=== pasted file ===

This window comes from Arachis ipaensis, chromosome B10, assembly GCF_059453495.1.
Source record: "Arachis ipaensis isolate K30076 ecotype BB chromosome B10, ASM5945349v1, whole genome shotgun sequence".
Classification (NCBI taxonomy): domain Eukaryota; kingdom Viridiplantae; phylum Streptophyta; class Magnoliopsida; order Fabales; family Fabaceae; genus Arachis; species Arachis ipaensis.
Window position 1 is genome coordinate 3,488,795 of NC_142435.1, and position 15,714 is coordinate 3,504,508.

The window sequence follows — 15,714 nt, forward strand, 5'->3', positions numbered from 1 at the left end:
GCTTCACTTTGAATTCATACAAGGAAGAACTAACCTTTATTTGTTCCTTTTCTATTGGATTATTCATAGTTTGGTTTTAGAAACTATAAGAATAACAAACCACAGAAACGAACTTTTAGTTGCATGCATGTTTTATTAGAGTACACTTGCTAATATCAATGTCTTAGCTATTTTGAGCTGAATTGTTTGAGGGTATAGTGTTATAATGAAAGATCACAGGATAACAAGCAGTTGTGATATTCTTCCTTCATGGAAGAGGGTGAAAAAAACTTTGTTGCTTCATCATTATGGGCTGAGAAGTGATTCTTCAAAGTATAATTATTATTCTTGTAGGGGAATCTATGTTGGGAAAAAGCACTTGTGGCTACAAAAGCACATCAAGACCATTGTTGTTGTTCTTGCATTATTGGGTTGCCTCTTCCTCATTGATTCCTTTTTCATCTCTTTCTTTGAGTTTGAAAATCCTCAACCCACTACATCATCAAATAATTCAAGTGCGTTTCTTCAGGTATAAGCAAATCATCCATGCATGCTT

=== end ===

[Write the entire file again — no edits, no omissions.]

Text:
This window comes from Arachis ipaensis, chromosome B10, assembly GCF_059453495.1.
Source record: "Arachis ipaensis isolate K30076 ecotype BB chromosome B10, ASM5945349v1, whole genome shotgun sequence".
Classification (NCBI taxonomy): domain Eukaryota; kingdom Viridiplantae; phylum Streptophyta; class Magnoliopsida; order Fabales; family Fabaceae; genus Arachis; species Arachis ipaensis.
Window position 1 is genome coordinate 3,488,795 of NC_142435.1, and position 15,714 is coordinate 3,504,508.

The window sequence follows — 15,714 nt, forward strand, 5'->3', positions numbered from 1 at the left end:
GCTTCACTTTGAATTCATACAAGGAAGAACTAACCTTTATTTGTTCCTTTTCTATTGGATTATTCATAGTTTGGTTTTAGAAACTATAAGAATAACAAACCACAGAAACGAACTTTTAGTTGCATGCATGTTTTATTAGAGTACACTTGCTAATATCAATGTCTTAGCTATTTTGAGCTGAATTGTTTGAGGGTATAGTGTTATAATGAAAGATCACAGGATAACAAGCAGTTGTGATATTCTTCCTTCATGGAAGAGGGTGAAAAAAACTTTGTTGCTTCATCATTATGGGCTGAGAAGTGATTCTTCAAAGTATAATTATTATTCTTGTAGGGGAATCTATGTTGGGAAAAAGCACTTGTGGCTACAAAAGCACATCAAGACCATTGTTGTTGTTCTTGCATTATTGGGTTGCCTCTTCCTCATTGATTCCTTTTTCATCTCTTTCTTTGAGTTTGAAAATCCTCAACCCACTACATCATCAAATAATTCAAGTGCGTTTCTTCAGGTATAAGCAAATCATCCATGCATGCTT